You can't see me, but I'm genuflecting in the direction of an editorial entitled "An Illegal Drilling Ban" from Thursday's Wall Street Journal

The thrust of the piece is the folly represented by the Obama administration's refusal to provide permits that would enable the energy industry to resume drilling in the deepwater Gulf of Mexico. That drilling essentially has been halted since BP's (NYSE: BP) and Transocean's (NYSE: RIG) thoroughly documented tragedy last April.

You likely know that in October, the administration removed a blanket ban on deepwater Gulf drilling. Nevertheless, the industry is awaiting the granting of the first permit that would allow it to return to work.

Just last week, Federal Judge Martin Feldman gave the Bureau of Ocean Energy Management -- a unit of the Interior Department -- 30 days to act upon five permit applications, some of which have been pending for nine months. In responding to an action brought by Ensco (NYSE: ESV), Judge Feldman called the perpetuation of the (lifted) drilling ban "unreasonable, unacceptable, and unjustified." We'll see what occurs as the judge's deadline, which is now approaching 20 days, comes closer.

In the meantime, the industry has hardly been twiddling its collective thumbs. Also last week, a group of major oil companies, led by ExxonMobil (NYSE: XOM) and under the auspices of their jointly owned Marine Well Containment Co., unveiled a system that they have developed to deal with major spills, such as occurred when BP's Macondo well blew out. Among other companies included in the group are Chevron (NYSE: CVX), Royal Dutch Shell (NYSE: RDS-A), and more recently, BP.

The system apparently is being reviewed by government engineers. At the same time, another company, Houston-based Helix Energy Solutions (NYSE: HLX), is also developing a competing system.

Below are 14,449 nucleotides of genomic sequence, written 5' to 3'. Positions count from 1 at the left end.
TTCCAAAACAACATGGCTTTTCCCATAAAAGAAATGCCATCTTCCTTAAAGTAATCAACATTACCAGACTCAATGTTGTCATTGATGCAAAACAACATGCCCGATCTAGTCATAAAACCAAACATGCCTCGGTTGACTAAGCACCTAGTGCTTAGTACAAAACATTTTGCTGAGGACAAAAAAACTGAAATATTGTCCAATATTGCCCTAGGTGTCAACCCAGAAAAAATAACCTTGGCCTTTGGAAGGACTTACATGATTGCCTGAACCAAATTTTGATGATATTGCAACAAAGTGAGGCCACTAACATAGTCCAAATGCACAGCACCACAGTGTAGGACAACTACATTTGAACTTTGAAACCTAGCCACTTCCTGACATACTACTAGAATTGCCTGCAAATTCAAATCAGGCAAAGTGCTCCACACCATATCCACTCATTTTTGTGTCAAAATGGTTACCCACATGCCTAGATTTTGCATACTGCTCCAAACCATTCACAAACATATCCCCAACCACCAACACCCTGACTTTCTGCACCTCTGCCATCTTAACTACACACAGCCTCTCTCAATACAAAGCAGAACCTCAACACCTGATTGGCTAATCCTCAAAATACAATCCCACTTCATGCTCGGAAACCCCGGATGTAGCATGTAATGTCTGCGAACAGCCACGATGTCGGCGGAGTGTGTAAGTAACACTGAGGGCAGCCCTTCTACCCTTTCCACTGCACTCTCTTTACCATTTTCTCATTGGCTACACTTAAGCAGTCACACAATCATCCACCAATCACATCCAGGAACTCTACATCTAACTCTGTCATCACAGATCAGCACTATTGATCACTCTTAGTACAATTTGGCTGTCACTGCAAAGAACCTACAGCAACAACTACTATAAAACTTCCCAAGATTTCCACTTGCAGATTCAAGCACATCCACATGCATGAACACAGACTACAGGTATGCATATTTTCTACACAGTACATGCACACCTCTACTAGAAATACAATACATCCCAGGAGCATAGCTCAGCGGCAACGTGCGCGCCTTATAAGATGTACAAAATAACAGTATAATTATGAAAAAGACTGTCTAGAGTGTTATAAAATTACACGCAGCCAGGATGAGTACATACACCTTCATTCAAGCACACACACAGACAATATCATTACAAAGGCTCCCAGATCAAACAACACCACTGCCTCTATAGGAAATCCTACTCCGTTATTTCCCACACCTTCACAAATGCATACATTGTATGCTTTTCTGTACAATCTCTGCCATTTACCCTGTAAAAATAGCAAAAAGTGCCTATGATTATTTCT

Now, however, with the oil-rich Middle East and North Africa in chaos, crude prices have been marching steadily northward. An announcement on Friday by Saudi Arabia that it will raise its oil output by about 8% should only increase our frustration in the U.S. over the situation in the Gulf, along with a lack of any semblance of a coherent energy policy.

Indeed, turning to the Saudis, almost by rote, has obvious shortcomings. As economist Jeff Rubin said, prior even to the announcement from the kingdom: "Confidential cables from the U.S. embassy in Riyadh recently released by Wikileaks confirm ... (that) the country holding the world's largest oil reserves has little more to give."

How should we approach energy from an investment standpoint amid this cacophony of confusion? While the energy industry is awash with solid companies, I would only note that Chevron is the lone member of Big Oil with significant Gulf acreage -- for the day when its value increases -- and an upstream role in the Saudi Arabian kingdom.

This article represents the opinion of the writer, who may disagree with the “official” recommendation position of a Motley Fool premium advisory service. We’re motley! Questioning an investing thesis -- even one of our own -- helps us all think critically about investing and make decisions that help us become smarter, happier, and richer.